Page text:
WHAT ARE SYMPTOMS OF DEPRESSION?
According to the National Institute of Mental Health, symptoms of depression may include the following:
- Difficulty concentrating, remembering details, and making decisions
- Fatigue and decreased energy
- Feelings of guilt, worthlessness, and/or helplessness
- Feelings of hopelessness and/or pessimism
- Insomnia, early-morning wakefulness, or excessive sleeping
- Irritability, restlessness
- Loss of interest in activities or hobbies once pleasurable, including sex
- Overeating or appetite loss
- Persistent aches or pains, headaches, cramps, or digestive problems that do not ease even with treatment
- Persistent sad, anxious, or “empty” feelings
- Thoughts of suicide, suicide attempts
Two-thirds of people suffering from depression do not seek necessary treatment.
WHAT ARE Causes OF DEPRESSION?
- Biological differences.People with depression appear to have physical changes in their brains. The significance of these changes is still uncertain, but may eventually help pinpoint causes.
- Brain chemistry. Neurotransmitters are naturally occurring brain chemicals that likely play a role in depression. Recent research indicates that changes in the function and effect of these neurotransmitters and how they interact with neurocircuits involved in maintaining mood stability may play a significant role in depression and its treatment.
- Hormones. Changes in the body’s balance of hormones may be involved in causing or triggering depression. Hormone changes can result with pregnancy and during the weeks or months after delivery (postpartum) and from thyroid problems, menopause or a number of other conditions.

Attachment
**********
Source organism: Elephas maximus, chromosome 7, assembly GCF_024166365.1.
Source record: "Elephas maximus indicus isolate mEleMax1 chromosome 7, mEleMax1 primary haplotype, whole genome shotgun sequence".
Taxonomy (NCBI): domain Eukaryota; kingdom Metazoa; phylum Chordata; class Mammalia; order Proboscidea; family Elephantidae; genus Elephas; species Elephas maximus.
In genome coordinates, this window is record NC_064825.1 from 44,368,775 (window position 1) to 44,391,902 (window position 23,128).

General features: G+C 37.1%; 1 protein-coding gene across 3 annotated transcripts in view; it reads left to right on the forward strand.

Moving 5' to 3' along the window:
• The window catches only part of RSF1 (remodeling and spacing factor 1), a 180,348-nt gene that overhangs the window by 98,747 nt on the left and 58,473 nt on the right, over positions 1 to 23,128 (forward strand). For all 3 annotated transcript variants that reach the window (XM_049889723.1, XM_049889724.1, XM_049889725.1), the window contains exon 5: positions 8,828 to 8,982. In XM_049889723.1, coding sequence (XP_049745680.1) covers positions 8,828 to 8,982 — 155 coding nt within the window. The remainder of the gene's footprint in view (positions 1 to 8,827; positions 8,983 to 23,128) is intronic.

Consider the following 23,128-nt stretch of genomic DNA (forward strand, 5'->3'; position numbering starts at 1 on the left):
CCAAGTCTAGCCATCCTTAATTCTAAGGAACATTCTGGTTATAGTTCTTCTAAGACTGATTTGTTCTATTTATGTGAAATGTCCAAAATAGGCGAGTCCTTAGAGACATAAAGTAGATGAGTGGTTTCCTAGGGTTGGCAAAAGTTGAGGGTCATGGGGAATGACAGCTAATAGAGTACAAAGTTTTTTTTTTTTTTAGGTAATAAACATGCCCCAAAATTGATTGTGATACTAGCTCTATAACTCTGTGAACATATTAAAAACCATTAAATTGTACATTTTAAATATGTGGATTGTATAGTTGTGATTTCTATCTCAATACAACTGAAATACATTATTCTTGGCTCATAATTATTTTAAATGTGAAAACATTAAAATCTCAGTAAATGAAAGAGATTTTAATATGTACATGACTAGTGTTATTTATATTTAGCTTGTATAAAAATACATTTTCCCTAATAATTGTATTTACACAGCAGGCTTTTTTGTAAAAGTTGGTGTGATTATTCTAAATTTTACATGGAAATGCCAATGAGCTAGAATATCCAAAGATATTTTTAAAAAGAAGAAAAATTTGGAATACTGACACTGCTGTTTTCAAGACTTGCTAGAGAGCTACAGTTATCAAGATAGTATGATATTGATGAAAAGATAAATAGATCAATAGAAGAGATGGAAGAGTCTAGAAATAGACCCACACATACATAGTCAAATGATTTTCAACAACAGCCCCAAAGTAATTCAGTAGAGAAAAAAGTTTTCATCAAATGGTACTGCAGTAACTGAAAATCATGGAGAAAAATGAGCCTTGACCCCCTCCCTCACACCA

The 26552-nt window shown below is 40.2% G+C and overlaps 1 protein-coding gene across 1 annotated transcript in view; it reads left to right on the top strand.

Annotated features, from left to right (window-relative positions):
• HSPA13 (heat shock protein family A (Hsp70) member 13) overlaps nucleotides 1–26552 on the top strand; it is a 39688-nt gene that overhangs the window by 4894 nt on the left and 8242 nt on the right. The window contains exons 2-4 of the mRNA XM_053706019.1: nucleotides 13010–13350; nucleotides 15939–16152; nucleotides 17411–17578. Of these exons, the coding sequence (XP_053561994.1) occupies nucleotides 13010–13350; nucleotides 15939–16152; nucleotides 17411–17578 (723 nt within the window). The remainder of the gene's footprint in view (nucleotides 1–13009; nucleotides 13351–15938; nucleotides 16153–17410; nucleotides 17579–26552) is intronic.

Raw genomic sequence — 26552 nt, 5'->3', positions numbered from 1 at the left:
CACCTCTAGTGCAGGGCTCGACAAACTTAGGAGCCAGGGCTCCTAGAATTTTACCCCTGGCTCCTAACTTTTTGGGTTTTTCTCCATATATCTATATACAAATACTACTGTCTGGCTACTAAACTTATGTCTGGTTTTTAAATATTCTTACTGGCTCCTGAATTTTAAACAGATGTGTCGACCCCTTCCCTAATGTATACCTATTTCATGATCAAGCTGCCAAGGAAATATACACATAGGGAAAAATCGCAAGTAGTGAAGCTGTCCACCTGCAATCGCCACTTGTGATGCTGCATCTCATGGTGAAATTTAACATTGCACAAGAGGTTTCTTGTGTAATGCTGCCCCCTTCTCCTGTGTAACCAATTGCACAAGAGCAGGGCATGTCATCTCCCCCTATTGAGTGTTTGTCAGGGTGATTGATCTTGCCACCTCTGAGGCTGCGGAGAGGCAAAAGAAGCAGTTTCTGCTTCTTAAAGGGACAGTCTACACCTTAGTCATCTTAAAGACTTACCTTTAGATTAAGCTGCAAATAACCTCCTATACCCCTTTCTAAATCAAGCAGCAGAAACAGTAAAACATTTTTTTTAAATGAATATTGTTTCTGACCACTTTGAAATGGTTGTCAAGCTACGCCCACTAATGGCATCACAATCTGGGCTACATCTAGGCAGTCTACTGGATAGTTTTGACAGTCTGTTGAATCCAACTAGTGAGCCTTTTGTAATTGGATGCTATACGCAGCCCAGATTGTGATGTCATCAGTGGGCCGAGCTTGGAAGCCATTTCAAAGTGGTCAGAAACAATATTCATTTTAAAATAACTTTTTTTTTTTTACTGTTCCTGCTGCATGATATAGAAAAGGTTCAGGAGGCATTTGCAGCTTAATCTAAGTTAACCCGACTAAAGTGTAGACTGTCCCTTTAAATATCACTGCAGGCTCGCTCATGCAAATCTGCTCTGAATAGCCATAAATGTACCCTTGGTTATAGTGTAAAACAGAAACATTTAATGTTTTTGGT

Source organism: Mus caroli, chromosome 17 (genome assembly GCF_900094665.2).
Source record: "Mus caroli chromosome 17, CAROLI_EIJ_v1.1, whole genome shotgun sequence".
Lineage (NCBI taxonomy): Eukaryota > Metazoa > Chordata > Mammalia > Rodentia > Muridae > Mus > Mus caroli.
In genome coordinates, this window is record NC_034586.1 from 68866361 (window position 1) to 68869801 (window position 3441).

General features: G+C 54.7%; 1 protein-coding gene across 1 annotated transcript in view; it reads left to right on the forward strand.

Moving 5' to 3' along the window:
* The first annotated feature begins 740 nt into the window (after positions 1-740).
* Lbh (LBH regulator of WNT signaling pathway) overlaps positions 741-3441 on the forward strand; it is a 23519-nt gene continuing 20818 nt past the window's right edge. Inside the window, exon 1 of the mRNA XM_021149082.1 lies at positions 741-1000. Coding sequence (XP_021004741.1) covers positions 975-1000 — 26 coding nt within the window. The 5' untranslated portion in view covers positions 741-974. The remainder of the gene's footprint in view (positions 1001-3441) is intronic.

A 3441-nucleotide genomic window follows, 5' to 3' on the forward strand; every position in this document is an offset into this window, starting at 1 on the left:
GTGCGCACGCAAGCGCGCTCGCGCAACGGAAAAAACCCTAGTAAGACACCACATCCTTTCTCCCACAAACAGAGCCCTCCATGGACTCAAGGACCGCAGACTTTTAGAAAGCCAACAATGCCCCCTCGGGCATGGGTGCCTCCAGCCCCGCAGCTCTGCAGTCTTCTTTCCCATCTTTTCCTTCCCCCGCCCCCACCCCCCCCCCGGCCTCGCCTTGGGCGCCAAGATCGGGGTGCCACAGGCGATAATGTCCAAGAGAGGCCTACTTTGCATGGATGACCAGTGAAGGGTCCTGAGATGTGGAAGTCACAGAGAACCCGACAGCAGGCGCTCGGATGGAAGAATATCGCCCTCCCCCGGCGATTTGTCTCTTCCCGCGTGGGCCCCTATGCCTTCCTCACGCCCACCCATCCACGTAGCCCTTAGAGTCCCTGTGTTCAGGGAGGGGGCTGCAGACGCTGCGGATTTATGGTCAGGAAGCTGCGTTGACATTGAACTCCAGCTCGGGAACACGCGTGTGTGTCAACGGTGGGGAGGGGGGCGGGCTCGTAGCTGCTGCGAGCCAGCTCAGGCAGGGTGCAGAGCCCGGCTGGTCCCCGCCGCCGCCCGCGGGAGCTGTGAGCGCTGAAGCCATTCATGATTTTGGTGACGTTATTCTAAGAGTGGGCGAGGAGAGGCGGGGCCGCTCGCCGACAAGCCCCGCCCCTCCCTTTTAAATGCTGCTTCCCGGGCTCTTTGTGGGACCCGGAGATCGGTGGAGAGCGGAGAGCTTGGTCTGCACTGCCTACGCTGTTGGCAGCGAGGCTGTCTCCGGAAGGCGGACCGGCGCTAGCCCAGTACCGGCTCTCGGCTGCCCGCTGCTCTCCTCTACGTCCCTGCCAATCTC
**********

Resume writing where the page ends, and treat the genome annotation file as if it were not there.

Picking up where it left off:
- Inherited traits. Depression is more common in people whose blood relatives also have this condition. Researchers are trying to find genes that may be involved in causing depression.
Types of Depression
- Anxious distress — depression with unusual restlessness or worry about possible events or loss of control
- Mixed features — simultaneous depression and mania, which includes elevated self-esteem, talking too much and increased energy
- Melancholic features — severe depression with lack of response to something that used to bring pleasure and associated with early morning awakening, worsened mood in the morning, major changes in appetite, and feelings of guilt, agitation or sluggishness
- Atypical features — depression that includes the ability to be cheered by happy events, increased appetite, excessive need for sleep, sensitivity to rejection, and a heavy feeling in arms or legs
- Psychotic features — depression accompanied by delusions or hallucinations, which may involve personal inadequacy or other negative themes
- Catatonia — depression that includes motor activity that involves either uncontrollable and purposeless movement or fixed and inflexible posture
- Peripartum onset — depression that occurs during pregnancy or in the weeks or months after delivery (postpartum)
- Seasonal pattern — depression related to changes in seasons and reduced exposure to sunlight